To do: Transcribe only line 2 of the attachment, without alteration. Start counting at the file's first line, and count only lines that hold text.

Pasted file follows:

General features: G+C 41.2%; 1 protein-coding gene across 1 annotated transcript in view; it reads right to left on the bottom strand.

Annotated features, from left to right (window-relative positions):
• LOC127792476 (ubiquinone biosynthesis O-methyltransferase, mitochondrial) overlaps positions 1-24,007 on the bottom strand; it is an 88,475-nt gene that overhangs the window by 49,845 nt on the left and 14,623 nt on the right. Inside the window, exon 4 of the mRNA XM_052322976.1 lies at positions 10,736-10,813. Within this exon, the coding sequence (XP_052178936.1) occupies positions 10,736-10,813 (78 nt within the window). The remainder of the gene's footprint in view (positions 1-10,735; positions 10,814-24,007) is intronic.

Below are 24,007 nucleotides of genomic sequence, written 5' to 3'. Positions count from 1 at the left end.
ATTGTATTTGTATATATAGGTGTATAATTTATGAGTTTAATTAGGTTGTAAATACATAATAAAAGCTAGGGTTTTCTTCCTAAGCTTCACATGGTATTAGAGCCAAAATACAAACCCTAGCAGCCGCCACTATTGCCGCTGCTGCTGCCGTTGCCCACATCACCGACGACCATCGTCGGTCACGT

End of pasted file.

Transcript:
Annotated features, from left to right (window-relative positions):